Immediately institute legal proceedings against Israel before the International Court of Justice in The Hague on the basis of the 1948 Genocide Convention, request an Emergency Hearing by the Court, and obtain an Order by the Court against Israel to cease and desist from committing all acts of genocide against the Palestinians. This Order will then be transmitted by the Court to the United Nations Security Council for enforcement as required by the United Nations Charter. In the event the United States were to exercise a veto at the Security Council against the enforcement of this World Court Cease-and-Desist Order against Israel, you can then invoke the General Assembly’s Uniting for Peace Resolution of 1950 in order to have the World Court Order turned over to the United Nations General Assembly for enforcement against Israel. Under the terms of the Uniting for Peace Resolution, the General Assembly can recommend enforcement measures against Israel to every state in the world that would be lawful for them to carry out. In addition, the U.N. General Assembly could also admit Palestine as a full-fledged U.N. Member State.
John Quigley, a leading expert on genocide at Ohio State University, who was an expert witness at the trial of Pol Pot, agrees that invoking the Genocide Convention could work. He notes that many countries that are signatories to the convention have stipulated reservations to the critical Article IX. The U.S. has a reservation to this Article. But Israel doesn't. Venezuela and other states currently have reservations and would be hindered in moving forward until they dropped them. However, Bolivia, Brazil, Chile, Gambia, Iran, Lebanon, Pakistan, Paraguay, Peru, South Africa, Russia, Tunisia, Uganda and other countries are perfectly positioned legally to do so. (The list of signatory states is here. If there's no footnote for a country regarding Article IX, that country can move invoke the convention against Israel.)
So, what's stopping these countries from invoking the treaty against Israel? In part, it appears to be the Palestinian Authority. Or more exactly, the Palestine Office at the United Nations. Which is ironic, since PA head Abbas has called it genocide: “It’s genocide -- the killing of entire families is genocide by Israel against our Palestinian people.”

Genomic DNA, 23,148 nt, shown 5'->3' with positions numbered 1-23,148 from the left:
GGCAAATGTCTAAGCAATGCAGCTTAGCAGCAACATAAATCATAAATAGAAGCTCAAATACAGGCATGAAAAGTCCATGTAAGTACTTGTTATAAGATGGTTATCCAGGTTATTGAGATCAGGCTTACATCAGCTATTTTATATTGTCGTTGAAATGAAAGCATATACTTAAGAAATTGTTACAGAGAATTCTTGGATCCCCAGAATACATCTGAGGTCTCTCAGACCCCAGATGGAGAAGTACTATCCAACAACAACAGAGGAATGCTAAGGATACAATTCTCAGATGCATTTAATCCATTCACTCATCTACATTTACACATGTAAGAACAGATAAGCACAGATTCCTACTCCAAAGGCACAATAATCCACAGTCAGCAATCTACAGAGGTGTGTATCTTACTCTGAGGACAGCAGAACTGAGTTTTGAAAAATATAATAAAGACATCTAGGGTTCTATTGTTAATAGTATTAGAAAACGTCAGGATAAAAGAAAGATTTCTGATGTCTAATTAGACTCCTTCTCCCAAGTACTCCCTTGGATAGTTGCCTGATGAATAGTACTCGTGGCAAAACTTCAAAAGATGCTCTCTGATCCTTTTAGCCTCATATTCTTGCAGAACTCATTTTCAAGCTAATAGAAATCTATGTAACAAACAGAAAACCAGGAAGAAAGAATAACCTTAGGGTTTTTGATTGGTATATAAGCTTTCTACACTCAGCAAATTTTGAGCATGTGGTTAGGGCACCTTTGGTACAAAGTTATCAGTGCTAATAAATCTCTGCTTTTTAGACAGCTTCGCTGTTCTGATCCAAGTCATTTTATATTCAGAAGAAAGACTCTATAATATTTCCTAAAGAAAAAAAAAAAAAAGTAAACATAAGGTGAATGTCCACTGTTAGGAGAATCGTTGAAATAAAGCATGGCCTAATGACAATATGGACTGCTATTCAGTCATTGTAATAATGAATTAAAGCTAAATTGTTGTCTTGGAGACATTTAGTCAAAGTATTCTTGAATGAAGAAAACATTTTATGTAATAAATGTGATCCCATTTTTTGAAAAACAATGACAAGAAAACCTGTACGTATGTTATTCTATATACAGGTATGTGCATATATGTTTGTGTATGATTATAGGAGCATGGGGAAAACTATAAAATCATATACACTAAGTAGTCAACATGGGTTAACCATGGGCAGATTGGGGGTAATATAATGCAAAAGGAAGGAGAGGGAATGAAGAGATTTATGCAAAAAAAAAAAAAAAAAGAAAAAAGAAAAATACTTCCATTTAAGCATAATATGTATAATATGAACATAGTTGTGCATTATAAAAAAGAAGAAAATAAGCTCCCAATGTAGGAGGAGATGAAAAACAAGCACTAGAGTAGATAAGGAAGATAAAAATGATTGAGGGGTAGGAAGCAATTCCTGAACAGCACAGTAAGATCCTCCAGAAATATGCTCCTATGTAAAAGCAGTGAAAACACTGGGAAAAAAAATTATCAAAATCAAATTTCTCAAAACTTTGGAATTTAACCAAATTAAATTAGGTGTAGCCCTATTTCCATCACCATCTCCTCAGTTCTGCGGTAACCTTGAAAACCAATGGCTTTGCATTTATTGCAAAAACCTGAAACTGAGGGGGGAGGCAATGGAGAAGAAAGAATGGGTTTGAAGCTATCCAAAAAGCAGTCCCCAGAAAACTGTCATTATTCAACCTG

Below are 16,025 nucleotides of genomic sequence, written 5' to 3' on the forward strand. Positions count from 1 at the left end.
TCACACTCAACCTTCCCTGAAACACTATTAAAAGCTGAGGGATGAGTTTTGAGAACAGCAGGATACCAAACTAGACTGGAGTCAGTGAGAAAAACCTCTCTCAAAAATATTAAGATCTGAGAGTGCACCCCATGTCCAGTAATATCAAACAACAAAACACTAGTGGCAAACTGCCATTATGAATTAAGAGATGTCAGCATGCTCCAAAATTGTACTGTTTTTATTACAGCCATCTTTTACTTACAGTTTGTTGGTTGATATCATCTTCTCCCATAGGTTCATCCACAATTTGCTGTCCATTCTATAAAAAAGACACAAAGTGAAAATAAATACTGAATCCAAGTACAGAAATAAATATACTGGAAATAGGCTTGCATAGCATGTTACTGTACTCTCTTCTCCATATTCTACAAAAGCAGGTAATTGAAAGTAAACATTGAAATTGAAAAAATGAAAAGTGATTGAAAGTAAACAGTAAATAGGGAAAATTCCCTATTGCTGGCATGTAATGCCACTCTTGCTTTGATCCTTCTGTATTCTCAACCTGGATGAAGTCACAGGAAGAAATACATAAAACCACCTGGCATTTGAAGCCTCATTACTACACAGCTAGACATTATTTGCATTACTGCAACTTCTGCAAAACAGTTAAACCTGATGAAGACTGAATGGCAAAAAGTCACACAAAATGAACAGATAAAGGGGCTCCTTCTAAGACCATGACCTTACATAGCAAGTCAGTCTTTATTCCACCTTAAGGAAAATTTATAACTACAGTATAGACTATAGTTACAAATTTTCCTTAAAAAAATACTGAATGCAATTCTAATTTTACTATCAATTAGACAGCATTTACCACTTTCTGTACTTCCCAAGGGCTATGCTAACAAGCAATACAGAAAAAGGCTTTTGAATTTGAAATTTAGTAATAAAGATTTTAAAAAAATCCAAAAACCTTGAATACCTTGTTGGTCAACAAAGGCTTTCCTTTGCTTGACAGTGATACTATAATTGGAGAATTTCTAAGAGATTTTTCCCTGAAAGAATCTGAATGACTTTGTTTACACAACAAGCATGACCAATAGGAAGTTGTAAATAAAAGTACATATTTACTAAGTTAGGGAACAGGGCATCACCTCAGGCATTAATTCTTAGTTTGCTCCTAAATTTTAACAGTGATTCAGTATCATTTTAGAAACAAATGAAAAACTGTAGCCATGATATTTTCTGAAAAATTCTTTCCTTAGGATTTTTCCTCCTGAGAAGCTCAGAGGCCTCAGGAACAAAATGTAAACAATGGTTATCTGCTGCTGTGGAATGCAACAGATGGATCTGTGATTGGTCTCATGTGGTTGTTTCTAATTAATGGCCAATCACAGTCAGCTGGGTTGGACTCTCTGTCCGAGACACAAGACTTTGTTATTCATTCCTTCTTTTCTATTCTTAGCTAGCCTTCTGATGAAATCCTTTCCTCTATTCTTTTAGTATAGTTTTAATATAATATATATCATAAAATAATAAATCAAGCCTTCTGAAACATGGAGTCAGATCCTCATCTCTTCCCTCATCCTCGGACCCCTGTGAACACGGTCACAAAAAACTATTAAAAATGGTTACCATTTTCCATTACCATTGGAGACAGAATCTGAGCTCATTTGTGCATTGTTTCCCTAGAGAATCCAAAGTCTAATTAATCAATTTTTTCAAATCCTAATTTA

It's imperative that countries that may be considering action along these lines not be hindered by the PA -- over the course of decades, it's been clear that the PA does not have a legal strategy in play that will meaningfully protect the life and well being of Palestinians, especially in Gaza. The Palestinian establishment in Ramallah is either unwilling or unable to meaningfully protect the Palestinian people. Any move by a nation that has been critical of Israel to invoke the Genocide Convention against Israel will obviously be welcomed by an overwhelming majority of Palestinians, and likely their own publics.
Most assessments regarding Israel's legal culpability center for the carnage in Gaza around the International Criminal Court. But Quigley, Boyle and others have criticized the ICC as being extremely selective about who they prosecute. Indeed, the Palestinians were initially rebuffed by the ICC and the ICC has shown that it is most interested in going after Africans who are critical of the Western powers. The ICC was glaringly silent when it came to the invasion of Iraq.
Some -- like Human Rights Watch -- have urged "Palestine: Go to International Criminal Court." So far, those at the Palestine mission in New York have not taken the final steps to doing so. (Human Rights Watch comes with their own set of double standards, like many legal observers, they criticize Israel, but don't take the steps that would actually put Israel in legal jeopardy, for example, they have not invoked the term "genocide" with regards to Israel, though of course they did for example with regards to Iraq.)
The Palestine mission to the UN could fear that if they went to the ICC, that court would go after Palestinians for relatively minor crimes just as the ICC has done for Africans. Or it could be because the Palestinian Authority does not want to upset Israel, either because they are defacto operating in collusion or because they fear that such a legal move against Israel would mean Israel will use even more violence, including in the West Bank and conceivably targeting PA officials and their families.